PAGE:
Orange County
Historical Society

Corridor Through the Mountains

Smith's Clove: Wartime Line of Communication and Passageway for the Continental Army, 1776-1783

Richard J. Koke

[Editor's Note: Richard J. Koke authored a series of five articles that appeared in Volumes 19 -23 of the OCHS Journal between 1990 and 1994. These articles will be presented in multiple sections over the next few years.]

Part V:
Finally, A Dreary Blockhouse
Chapter 10:
What Really Happened

Though Montanye's story combines fact and fiction to his advantage, the incident of his capture is well documented and, aside from the Yorktown connection, is an interesting episode of Clove history in itself. In March 1781, acting on orders from British headquarters to venture within the rebel lines to intercept American mails, a band of four men headed by the intrepid loyalist Moody left New York and made their way through the Haverstraw Mountains and into the Clove, and after lying concealed for four days near New Windsor succeeded in waylaying post rider Montanye on March 29 on his way to Philadelphia. Two days later, Moody and his men brought both rider and mail into New York, and Montanye was locked up in the Provost prison on the Commons.

The daring capture was a coup and of such note that Moody was given a reward of one hundred guineas. The great number of letters from New England, Fishkill and New Windsor included several from "Mr. Washington," from which, it was reported, Sir Henry Clinton "received very material information." Rivington reported the seizure in his Gazette on April 4 and that "Montanye the Post Rider" was brought in, and in the same issue published a partial version of a letter written by Washington to his cousin on March 28.

The locale of Montanye's interception can fortunately be determined with fair precision. Heath, who was in the Highlands, stated that the seizure took place "between headquarters [at New Windsor] and the Jersies," while other contemporary accounts mostly give the location as "in the Clove." James Moody, who left a narrative, said little more than that it took place in the region of the Haverstraw Mountains, but two other British sources prove more informative. Major Carl Leopold Baurmeister of the British general staff, who knew what was going on, stated that the mail was taken "at the Clove near New Windsor"; while Major Frederick Mackenzie, who handled British intelligence, pinpointed it more closely as "about 5 miles" from New Windsor, which places it somewhere on the course of the Clove Road, now Route 32, in the Mountainville area of Woodbury Valley and in proximity to the farm of John William Smith beneath double-crested Schunemunk, who found the Pennsylvanians on his property so troublesome in 1779.

UPPER SMITH'S CLOVE Woodbury to Mountainville, sometimes called Schunemunk Clove, Woodbury Clove and Woodbury Valley. 1. Site of Widow Van Ambrose house, Route 32, opposite Trout Brook Road. 2. Site of home of John William Smith (1741-1782), extensive landowner in Upper clove and member of the noted colonial Smith family of New York and Haverstraw. One of his brothers, William Smith, Jr., served as Chief Justice of the Province of New York under British control, 1779-83. Joshua Hett Smith, another brother, was implicated in Benedict Arnold's plot to betray West Point in 1780, and in November of that year stopped here overnight while being taken under guard to Goshen for confinement. 3. Smith's mill, Woodbury Creek, Mountainville. 4. Encampment of the Pennsylvania division under Major-General Arthur St. Clair on lawyer Smith's farm, June 14 to July 17, 1779.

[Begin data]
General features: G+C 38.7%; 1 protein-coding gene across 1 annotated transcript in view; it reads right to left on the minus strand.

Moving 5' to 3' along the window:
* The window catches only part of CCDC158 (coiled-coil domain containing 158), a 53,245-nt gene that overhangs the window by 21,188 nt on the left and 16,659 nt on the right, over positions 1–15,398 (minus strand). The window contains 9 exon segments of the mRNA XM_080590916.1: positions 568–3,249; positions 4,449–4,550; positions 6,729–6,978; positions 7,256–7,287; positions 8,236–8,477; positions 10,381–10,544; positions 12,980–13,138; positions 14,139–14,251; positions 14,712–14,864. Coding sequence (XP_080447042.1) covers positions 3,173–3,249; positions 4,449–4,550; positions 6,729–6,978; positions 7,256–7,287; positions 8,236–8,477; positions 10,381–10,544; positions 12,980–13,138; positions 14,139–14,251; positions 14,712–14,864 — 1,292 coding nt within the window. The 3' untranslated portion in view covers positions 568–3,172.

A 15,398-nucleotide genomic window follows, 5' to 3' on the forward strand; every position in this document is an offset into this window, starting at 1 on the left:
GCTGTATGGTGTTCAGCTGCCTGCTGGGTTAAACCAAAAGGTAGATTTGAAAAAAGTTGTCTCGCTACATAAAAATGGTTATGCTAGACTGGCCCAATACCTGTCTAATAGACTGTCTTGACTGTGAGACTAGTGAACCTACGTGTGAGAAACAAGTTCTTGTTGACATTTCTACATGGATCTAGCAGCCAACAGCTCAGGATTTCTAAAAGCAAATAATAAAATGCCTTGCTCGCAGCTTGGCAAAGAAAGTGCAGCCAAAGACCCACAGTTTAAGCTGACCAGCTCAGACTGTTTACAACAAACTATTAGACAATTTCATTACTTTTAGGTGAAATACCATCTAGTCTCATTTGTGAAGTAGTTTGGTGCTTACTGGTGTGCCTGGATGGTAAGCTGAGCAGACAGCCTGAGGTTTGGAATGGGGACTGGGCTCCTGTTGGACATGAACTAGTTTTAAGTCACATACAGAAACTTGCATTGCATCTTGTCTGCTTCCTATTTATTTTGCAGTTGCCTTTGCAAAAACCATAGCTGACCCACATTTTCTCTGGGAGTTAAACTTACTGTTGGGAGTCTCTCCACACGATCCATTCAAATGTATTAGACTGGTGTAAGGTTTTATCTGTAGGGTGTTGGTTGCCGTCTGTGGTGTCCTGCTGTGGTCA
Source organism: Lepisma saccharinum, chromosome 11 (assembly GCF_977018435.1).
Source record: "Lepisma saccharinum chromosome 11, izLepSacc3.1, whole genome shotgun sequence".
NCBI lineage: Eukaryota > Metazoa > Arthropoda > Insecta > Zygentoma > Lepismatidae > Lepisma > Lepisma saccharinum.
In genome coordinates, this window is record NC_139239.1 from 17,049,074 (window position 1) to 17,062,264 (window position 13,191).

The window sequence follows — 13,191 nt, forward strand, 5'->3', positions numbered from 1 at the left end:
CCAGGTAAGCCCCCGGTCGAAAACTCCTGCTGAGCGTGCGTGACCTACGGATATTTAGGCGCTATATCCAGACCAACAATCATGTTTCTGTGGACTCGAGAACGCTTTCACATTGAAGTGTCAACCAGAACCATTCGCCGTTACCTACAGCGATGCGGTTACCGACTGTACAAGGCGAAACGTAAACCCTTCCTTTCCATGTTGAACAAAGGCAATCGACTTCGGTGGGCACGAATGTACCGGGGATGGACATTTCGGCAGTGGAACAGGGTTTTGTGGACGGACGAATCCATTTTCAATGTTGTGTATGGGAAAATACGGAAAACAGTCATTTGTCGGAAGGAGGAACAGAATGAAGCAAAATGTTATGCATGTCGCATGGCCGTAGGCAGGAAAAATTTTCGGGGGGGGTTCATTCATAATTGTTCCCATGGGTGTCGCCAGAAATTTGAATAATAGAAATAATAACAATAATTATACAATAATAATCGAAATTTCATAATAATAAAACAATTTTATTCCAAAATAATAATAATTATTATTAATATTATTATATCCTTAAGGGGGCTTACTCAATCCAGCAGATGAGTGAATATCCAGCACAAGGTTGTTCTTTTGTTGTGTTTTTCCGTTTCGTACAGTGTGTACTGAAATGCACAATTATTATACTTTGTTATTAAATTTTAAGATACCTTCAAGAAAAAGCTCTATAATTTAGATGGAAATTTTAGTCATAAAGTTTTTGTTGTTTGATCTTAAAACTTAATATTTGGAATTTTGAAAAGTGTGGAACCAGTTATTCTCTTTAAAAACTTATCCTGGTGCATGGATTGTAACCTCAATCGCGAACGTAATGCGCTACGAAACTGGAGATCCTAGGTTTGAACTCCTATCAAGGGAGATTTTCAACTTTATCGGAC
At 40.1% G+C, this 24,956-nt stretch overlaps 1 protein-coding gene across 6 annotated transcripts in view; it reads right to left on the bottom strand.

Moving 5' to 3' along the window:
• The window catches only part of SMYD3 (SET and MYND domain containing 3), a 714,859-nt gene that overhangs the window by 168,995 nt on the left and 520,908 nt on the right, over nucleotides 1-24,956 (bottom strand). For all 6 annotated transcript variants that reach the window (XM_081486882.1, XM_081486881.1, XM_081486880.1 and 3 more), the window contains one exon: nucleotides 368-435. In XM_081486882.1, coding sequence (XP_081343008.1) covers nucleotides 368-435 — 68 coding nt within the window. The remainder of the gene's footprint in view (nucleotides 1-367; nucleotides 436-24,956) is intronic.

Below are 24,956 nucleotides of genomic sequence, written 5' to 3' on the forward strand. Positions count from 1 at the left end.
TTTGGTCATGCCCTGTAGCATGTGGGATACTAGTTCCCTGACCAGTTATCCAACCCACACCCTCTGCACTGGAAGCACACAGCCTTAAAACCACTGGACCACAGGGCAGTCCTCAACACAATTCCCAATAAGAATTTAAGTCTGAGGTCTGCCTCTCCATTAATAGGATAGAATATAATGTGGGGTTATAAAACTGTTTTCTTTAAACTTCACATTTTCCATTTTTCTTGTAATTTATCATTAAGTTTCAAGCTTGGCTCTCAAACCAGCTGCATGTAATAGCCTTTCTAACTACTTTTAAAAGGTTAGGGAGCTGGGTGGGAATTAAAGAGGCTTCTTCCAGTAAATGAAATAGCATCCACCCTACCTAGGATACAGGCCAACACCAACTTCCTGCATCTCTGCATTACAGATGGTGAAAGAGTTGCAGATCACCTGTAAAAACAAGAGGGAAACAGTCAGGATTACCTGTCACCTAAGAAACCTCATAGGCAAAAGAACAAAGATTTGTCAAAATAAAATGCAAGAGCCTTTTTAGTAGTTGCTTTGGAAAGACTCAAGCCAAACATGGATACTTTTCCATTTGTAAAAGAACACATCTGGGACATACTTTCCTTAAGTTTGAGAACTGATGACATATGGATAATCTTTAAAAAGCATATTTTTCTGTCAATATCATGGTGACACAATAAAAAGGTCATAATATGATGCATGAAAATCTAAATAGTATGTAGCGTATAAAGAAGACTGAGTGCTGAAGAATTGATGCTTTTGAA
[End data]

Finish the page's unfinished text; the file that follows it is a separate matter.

Far from indulging himself the dispatch of letters intended for interception, as Montanye was to aver, Washington was perturbed over the loss of the mail. A week later, sending a duplicate letter to a correspondent in Virginia to replace the original that was lost with Montanye, the commander-in-chief voiced apprehension that his first letter miscarried "and is supposed to have been taken and carried into New York." The matter came up again in June when he commented that "the Accidents which have lately befallen several of our Messengers between this Place [New Windsor] and Philadelphia makes one extremely cautious of trusting any Thing of Importance to Paper."

Seven days after Montanye's capture and before definite news came from the British lines, Henry Knox was writing that the Philadelphia post had been seized by some Villains in the Clove, and we suppose carried into New York," and the lost mail contained "a public letter of considerable consequence" from the commander-in-chief and other letters "of less importance." Everybody at headquarters knew of Rivington's proclivities as a publisher, and the jovial artillerist knowingly informed his friend McDougall that "we may prepare for another publication of the Enemie," and he was thankful, not having written, that "none of mine can be published."

People awaiting Montanye's mail along the road in New Jersey on its way to Philadelphia knew nothing of his non-appearance, and it was not until Rivington's Gazette went into the country on April 4 with the New York news that they knew for certain, as one officer at Morristown said, "that poor Montanye is a prisoner there." At Trenton, word circulated that the mail failed to arrive because the post rider had been made prisoner by the tories, as is supposed in the Clove, and carried off to New York."

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